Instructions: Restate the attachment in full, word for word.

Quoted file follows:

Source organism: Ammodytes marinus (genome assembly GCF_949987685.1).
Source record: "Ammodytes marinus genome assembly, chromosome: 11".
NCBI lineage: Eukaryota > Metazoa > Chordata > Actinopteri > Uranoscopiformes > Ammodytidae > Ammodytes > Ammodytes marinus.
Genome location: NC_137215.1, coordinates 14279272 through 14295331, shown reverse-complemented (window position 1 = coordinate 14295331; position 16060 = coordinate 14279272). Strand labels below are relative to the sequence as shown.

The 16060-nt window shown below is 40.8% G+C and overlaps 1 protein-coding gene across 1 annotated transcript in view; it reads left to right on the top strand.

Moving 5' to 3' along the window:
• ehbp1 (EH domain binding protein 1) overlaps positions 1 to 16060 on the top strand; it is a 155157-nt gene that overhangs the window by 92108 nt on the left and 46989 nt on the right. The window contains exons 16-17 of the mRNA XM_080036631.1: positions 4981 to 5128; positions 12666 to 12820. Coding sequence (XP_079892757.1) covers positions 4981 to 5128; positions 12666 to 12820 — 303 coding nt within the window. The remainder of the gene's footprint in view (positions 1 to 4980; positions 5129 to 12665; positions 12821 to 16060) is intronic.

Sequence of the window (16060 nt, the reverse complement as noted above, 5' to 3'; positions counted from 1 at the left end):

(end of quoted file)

Source organism: Ammodytes marinus (genome assembly GCF_949987685.1).
Source record: "Ammodytes marinus genome assembly, chromosome: 11".
NCBI lineage: Eukaryota > Metazoa > Chordata > Actinopteri > Uranoscopiformes > Ammodytidae > Ammodytes > Ammodytes marinus.
Genome location: NC_137215.1, coordinates 14279272 through 14295331, shown reverse-complemented (window position 1 = coordinate 14295331; position 16060 = coordinate 14279272). Strand labels below are relative to the sequence as shown.

The 16060-nt window shown below is 40.8% G+C and overlaps 1 protein-coding gene across 1 annotated transcript in view; it reads left to right on the top strand.

Moving 5' to 3' along the window:
• ehbp1 (EH domain binding protein 1) overlaps positions 1 to 16060 on the top strand; it is a 155157-nt gene that overhangs the window by 92108 nt on the left and 46989 nt on the right. The window contains exons 16-17 of the mRNA XM_080036631.1: positions 4981 to 5128; positions 12666 to 12820. Coding sequence (XP_079892757.1) covers positions 4981 to 5128; positions 12666 to 12820 — 303 coding nt within the window. The remainder of the gene's footprint in view (positions 1 to 4980; positions 5129 to 12665; positions 12821 to 16060) is intronic.

Sequence of the window (16060 nt, the reverse complement as noted above, 5' to 3'; positions counted from 1 at the left end):